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Stormy weather - getting the shot and surviving!

November 09, 2014  •  Leave a Comment

This week has seen its fair share of stormy weather in Dorset.  To me that means high seas, dark clouds and the slim possibility of a sunset!  With that in mind and after checking the weather report online I headed out to Portland.  My main motivation was to get a stormy shot of Pulpit Rock - you know the water running off the rocks, white capped wave’s type of shot.

Portland StormPortland Storm

When I got there I found it very windy with sea spray in the air and the light fading fast (traffic through Weymouth was bad).  After a look around for vantage points, I headed up onto the cliffs, passing the very detailed warning sign: SONY DSC

Doesn’t leave much to imagination, does it! - So knowing that my life was in in my own hands I headed up anyway.  The first thing I realised was that although the waves were quite far below, the splash still reached the top - including me!  Soaked (on one side) I managed to get around to White Hole, a deep fissure in the Portland rock, giving me a nice view of Pulpit rock and a grand vista of how rough the sea was.  I managed to get a few shots there and then worked my way down to the edge of the peninsular and finally around to Portland Bill.

Below I have added some information on how to set up and survive the storm:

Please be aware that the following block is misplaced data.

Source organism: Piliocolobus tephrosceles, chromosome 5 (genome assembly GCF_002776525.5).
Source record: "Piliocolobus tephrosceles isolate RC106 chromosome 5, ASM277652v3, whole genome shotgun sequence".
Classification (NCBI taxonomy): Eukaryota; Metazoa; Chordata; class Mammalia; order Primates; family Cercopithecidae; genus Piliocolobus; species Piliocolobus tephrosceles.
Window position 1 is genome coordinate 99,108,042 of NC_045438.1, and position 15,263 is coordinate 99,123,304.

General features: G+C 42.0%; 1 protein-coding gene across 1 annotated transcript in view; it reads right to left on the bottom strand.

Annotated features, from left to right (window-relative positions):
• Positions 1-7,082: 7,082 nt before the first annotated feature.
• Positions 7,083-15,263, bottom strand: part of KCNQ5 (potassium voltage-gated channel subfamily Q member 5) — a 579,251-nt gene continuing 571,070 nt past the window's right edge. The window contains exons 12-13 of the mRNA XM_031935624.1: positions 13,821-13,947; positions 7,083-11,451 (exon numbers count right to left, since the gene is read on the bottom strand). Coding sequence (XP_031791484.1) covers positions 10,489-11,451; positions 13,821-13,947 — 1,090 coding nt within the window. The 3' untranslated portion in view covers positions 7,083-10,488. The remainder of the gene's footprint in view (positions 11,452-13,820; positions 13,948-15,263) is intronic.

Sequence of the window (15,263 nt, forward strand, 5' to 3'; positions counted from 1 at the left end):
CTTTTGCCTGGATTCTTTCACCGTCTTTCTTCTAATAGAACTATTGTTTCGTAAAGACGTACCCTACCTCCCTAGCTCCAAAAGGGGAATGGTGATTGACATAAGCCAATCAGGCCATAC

1. Be as comfortable as you can be.  Dress accordingly; I wore a waterproof jacket with a base layer beneath, gloves and lightweight trousers (they dry very quickly).  On my feet I would usually wear sturdy hiking boots but this time I knew I would be walking on wet rocks, so I opted for wellies.
  2. Know where you are going and what the weather is doing.  My time in the military has taught me that reconnaissance is essential, before leaving home I did the following:
  • Checked BBC weather for an accurate and up to date forecast.
  • Checked the tide times
  • Used Google Earth to plan my route
  • Used The Photographers Ephemeris app to see where the sun would set (if the sky cleared)
  1. The essential kit I used was:
  • Tripod – In the high wind I had to weigh it down with my rucksack, and press the feet into the ground so that it offered a steady platform.
  • Lens hood – to minimise the amount of spray getting to the face of the lens.
  • A micro fibre cloth to wipe the lens prior to shooting.  You can get 5 for £5 on Ebay!
  • A hand held remote.
  1. Settings:
  • White Balance – AWB due to the changing light (but I shot in RAW so that I could change it in Post Processing If I needed to.
  • I wanted to capture some of the movement of the water so I aimed to get about a 1-2 second exposure.  I shoot manually so this meant trying different apertures and ISO settings.  I could have just shot in TV mode but hey I enjoy playing with the settings - You never know what you will get!

What have I learnt?

The shoot was very rewarding; I managed to get some great shots in terrible conditions and I thoroughly enjoyed myself.  I learned quite a few things, here are my best tips:

  • A micro fibre cloth is a god send!  The spray gets everywhere and I had to wipe the lens before every shot.
  • Park your car into the wind – this will stop the spray going into the boot and gives you a place out of the wind to get your stuff together.
  • Good planning is key – know where you are going and let someone know where you are, have your mobile available in case of an emergency.
  • Have a towel in the car to wipe yourself and your kit down (it costs a lot to replace).

I hope this has been useful to you all, please let me know if it hits the mark!

 

Matt


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